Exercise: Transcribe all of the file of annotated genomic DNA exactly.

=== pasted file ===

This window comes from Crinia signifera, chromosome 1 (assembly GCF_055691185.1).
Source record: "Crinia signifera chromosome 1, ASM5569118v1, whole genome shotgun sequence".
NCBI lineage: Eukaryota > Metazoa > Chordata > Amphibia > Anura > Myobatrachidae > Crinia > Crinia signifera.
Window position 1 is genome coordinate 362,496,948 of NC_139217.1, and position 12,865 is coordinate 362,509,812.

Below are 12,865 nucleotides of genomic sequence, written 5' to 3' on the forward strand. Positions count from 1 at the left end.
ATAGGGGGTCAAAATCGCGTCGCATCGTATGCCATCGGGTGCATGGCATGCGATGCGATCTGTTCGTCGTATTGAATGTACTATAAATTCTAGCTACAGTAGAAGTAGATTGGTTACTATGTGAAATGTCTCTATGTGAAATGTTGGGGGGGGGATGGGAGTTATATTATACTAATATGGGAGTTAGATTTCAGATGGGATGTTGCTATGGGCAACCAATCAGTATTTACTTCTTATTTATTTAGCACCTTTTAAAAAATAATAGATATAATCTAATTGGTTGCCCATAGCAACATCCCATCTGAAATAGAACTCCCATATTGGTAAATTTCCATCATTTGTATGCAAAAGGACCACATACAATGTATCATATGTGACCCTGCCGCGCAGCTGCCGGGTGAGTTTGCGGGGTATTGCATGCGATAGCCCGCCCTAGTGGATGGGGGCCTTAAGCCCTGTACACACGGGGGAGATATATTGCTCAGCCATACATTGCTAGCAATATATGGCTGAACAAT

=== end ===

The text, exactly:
This window comes from Crinia signifera, chromosome 1 (assembly GCF_055691185.1).
Source record: "Crinia signifera chromosome 1, ASM5569118v1, whole genome shotgun sequence".
NCBI lineage: Eukaryota > Metazoa > Chordata > Amphibia > Anura > Myobatrachidae > Crinia > Crinia signifera.
Window position 1 is genome coordinate 362,496,948 of NC_139217.1, and position 12,865 is coordinate 362,509,812.

Below are 12,865 nucleotides of genomic sequence, written 5' to 3' on the forward strand. Positions count from 1 at the left end.
ATAGGGGGTCAAAATCGCGTCGCATCGTATGCCATCGGGTGCATGGCATGCGATGCGATCTGTTCGTCGTATTGAATGTACTATAAATTCTAGCTACAGTAGAAGTAGATTGGTTACTATGTGAAATGTCTCTATGTGAAATGTTGGGGGGGGGATGGGAGTTATATTATACTAATATGGGAGTTAGATTTCAGATGGGATGTTGCTATGGGCAACCAATCAGTATTTACTTCTTATTTATTTAGCACCTTTTAAAAAATAATAGATATAATCTAATTGGTTGCCCATAGCAACATCCCATCTGAAATAGAACTCCCATATTGGTAAATTTCCATCATTTGTATGCAAAAGGACCACATACAATGTATCATATGTGACCCTGCCGCGCAGCTGCCGGGTGAGTTTGCGGGGTATTGCATGCGATAGCCCGCCCTAGTGGATGGGGGCCTTAAGCCCTGTACACACGGGGGAGATATATTGCTCAGCCATACATTGCTAGCAATATATGGCTGAACAAT